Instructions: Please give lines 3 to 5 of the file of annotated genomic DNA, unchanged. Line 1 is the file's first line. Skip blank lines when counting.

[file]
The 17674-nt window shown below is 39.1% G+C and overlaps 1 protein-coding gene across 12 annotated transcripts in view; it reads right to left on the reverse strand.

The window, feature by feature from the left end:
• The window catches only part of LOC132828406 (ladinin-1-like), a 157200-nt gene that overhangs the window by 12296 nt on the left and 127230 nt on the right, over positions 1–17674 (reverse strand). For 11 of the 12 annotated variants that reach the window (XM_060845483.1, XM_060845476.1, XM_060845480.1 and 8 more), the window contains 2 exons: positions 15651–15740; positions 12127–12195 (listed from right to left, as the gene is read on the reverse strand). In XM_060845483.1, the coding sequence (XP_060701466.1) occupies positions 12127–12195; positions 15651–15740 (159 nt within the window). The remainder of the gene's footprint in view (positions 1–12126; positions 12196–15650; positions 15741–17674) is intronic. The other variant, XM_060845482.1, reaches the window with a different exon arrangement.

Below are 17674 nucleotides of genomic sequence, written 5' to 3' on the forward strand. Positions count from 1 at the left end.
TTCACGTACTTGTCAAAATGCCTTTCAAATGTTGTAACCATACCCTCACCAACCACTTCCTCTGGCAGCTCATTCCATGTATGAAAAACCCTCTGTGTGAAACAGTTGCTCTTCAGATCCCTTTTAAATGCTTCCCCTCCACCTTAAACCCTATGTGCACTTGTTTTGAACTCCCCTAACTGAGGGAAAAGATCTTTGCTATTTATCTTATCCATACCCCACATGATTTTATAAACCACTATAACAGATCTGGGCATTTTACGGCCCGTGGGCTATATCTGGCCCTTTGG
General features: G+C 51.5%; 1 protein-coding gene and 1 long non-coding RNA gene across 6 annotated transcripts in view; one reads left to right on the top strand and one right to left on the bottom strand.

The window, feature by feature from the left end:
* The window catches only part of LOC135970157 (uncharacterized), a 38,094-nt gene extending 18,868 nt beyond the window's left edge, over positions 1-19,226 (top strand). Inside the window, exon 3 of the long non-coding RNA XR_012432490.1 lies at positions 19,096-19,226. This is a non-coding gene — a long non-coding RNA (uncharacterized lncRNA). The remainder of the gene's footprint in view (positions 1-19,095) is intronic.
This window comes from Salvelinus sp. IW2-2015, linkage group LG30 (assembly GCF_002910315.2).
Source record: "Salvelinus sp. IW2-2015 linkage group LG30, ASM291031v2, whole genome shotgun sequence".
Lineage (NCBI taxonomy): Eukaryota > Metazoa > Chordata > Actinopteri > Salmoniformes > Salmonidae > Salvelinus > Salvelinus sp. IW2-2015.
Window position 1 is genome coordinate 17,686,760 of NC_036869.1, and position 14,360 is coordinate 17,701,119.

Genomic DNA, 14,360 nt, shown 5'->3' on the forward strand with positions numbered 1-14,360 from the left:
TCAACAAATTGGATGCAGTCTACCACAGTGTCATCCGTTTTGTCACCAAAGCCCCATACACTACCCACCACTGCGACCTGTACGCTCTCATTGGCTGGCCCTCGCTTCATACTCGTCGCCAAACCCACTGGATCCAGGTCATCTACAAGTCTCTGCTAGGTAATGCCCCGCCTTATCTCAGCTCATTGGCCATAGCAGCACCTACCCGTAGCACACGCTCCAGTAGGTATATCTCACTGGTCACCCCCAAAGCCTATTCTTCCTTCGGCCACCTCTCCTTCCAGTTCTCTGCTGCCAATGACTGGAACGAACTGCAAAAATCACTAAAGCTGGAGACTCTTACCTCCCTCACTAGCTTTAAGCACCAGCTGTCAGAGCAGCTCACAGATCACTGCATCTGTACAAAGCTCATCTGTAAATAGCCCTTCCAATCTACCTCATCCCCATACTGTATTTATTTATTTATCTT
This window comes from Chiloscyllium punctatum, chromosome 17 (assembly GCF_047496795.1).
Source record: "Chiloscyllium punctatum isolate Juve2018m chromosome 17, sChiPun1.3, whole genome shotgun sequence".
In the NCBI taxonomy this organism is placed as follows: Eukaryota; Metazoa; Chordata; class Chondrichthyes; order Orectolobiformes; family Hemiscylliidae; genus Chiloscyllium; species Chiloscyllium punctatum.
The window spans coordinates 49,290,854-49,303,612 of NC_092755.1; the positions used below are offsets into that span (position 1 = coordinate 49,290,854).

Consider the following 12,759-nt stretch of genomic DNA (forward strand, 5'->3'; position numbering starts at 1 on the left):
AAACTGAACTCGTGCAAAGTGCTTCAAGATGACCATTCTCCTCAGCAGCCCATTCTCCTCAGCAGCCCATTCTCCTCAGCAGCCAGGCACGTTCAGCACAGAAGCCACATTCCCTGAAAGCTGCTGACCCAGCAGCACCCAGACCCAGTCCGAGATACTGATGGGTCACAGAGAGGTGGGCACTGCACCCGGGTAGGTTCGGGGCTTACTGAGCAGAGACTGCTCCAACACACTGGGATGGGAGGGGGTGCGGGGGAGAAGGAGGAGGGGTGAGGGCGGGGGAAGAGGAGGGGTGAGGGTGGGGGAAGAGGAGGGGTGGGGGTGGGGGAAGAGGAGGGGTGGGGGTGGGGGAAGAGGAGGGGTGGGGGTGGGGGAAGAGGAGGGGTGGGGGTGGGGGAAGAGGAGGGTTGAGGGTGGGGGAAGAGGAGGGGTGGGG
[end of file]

• The window catches only part of LOC132828406 (ladinin-1-like), a 157200-nt gene that overhangs the window by 12296 nt on the left and 127230 nt on the right, over positions 1–17674 (reverse strand). For 11 of the 12 annotated variants that reach the window (XM_060845483.1, XM_060845476.1, XM_060845480.1 and 8 more), the window contains 2 exons: positions 15651–15740; positions 12127–12195 (listed from right to left, as the gene is read on the reverse strand). In XM_060845483.1, the coding sequence (XP_060701466.1) occupies positions 12127–12195; positions 15651–15740 (159 nt within the window). The remainder of the gene's footprint in view (positions 1–12126; positions 12196–15650; positions 15741–17674) is intronic. The other variant, XM_060845482.1, reaches the window with a different exon arrangement.

Below are 17674 nucleotides of genomic sequence, written 5' to 3' on the forward strand. Positions count from 1 at the left end.
TTCACGTACTTGTCAAAATGCCTTTCAAATGTTGTAACCATACCCTCACCAACCACTTCCTCTGGCAGCTCATTCCATGTATGAAAAACCCTCTGTGTGAAACAGTTGCTCTTCAGATCCCTTTTAAATGCTTCCCCTCCACCTTAAACCCTATGTGCACTTGTTTTGAACTCCCCTAACTGAGGGAAAAGATCTTTGCTATTTATCTTATCCATACCCCACATGATTTTATAAACCACTATAACAGATCTGGGCATTTTACGGCCCGTGGGCTATATCTGGCCCTTTGG